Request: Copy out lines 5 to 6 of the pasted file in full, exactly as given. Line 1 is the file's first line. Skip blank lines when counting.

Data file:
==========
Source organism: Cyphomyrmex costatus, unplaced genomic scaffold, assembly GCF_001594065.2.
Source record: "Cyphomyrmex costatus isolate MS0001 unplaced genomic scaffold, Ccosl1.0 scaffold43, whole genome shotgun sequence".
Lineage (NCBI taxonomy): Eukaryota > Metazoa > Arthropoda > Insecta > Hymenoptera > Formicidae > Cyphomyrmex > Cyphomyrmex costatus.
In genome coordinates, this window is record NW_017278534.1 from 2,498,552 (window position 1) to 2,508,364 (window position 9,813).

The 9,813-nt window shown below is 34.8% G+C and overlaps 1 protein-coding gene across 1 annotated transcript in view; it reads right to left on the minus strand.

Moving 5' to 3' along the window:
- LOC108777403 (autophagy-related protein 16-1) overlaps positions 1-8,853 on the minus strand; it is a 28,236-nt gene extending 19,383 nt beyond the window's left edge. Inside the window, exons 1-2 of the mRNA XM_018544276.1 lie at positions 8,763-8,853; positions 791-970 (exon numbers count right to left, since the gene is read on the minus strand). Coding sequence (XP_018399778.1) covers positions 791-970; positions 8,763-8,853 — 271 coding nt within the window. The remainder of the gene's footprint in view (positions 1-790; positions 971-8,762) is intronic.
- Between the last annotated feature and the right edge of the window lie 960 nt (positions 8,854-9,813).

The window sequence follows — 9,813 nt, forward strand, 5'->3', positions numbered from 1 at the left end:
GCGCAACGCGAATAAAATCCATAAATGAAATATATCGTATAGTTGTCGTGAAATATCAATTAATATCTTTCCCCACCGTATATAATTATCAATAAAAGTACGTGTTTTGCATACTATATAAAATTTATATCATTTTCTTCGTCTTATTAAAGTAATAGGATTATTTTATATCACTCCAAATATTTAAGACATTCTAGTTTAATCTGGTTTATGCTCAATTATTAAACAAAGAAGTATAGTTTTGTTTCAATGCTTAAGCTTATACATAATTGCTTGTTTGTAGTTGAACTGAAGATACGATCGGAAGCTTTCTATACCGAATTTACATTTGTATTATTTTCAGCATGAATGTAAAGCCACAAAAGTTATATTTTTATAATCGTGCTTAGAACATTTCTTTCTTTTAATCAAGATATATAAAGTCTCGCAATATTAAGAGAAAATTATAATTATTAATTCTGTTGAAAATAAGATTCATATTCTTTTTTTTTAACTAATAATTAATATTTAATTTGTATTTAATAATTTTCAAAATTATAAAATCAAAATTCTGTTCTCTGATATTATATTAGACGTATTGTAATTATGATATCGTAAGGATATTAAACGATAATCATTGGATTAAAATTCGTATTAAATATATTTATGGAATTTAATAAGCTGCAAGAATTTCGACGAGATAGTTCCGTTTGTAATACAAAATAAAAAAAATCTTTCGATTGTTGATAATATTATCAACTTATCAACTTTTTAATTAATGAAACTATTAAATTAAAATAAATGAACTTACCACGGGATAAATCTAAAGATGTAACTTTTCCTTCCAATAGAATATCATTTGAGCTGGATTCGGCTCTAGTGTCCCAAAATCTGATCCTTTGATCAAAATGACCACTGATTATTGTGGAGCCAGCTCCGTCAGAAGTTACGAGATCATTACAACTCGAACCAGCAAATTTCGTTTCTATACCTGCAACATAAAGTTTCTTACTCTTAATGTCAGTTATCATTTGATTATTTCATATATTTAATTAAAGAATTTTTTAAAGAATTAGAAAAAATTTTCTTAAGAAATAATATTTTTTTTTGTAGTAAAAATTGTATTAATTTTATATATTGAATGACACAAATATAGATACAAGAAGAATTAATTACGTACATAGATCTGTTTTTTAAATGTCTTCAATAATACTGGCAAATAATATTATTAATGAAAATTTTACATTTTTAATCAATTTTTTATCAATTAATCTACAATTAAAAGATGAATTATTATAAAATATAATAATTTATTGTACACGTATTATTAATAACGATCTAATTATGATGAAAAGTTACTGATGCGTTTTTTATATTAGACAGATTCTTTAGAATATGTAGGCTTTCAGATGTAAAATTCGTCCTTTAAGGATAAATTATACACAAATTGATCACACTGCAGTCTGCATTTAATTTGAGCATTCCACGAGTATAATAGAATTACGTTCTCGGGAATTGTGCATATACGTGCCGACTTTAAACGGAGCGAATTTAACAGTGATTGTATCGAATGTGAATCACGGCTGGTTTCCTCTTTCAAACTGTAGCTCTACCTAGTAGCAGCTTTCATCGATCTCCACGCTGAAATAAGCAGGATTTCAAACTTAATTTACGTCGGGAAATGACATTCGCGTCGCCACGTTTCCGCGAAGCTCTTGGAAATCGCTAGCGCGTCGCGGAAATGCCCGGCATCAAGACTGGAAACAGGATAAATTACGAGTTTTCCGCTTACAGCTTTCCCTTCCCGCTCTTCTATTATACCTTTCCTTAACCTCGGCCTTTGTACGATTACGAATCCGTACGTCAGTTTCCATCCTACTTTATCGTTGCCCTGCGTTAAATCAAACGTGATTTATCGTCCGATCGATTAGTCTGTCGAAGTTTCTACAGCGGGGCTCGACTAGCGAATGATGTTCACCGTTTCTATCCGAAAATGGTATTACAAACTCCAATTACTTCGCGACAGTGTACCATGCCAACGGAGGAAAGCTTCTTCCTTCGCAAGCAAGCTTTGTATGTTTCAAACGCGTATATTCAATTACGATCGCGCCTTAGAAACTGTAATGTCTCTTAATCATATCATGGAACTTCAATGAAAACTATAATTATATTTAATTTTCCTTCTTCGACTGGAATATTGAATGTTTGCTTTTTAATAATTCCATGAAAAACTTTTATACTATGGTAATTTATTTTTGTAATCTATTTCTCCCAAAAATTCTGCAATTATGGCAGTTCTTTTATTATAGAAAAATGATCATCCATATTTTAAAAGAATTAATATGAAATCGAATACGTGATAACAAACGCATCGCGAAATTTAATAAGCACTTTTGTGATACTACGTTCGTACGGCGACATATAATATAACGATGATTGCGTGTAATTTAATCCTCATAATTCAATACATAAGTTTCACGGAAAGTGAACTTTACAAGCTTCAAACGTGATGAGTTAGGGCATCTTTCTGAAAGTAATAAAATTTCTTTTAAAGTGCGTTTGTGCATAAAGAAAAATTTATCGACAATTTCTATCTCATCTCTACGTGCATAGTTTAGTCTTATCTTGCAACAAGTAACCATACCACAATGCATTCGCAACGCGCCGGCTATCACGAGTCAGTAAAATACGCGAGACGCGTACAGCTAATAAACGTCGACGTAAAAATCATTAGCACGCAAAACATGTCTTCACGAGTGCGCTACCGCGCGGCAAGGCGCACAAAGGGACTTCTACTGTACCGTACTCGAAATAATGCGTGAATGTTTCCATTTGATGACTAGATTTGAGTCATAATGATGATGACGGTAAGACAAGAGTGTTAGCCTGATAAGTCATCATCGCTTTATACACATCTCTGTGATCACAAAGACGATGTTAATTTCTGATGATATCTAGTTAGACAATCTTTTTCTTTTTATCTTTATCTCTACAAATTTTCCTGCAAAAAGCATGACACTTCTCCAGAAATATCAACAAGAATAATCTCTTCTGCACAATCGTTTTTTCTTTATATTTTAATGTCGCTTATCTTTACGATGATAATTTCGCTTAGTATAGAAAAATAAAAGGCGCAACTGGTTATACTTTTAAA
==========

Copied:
The 9,813-nt window shown below is 34.8% G+C and overlaps 1 protein-coding gene across 1 annotated transcript in view; it reads right to left on the minus strand.

Moving 5' to 3' along the window: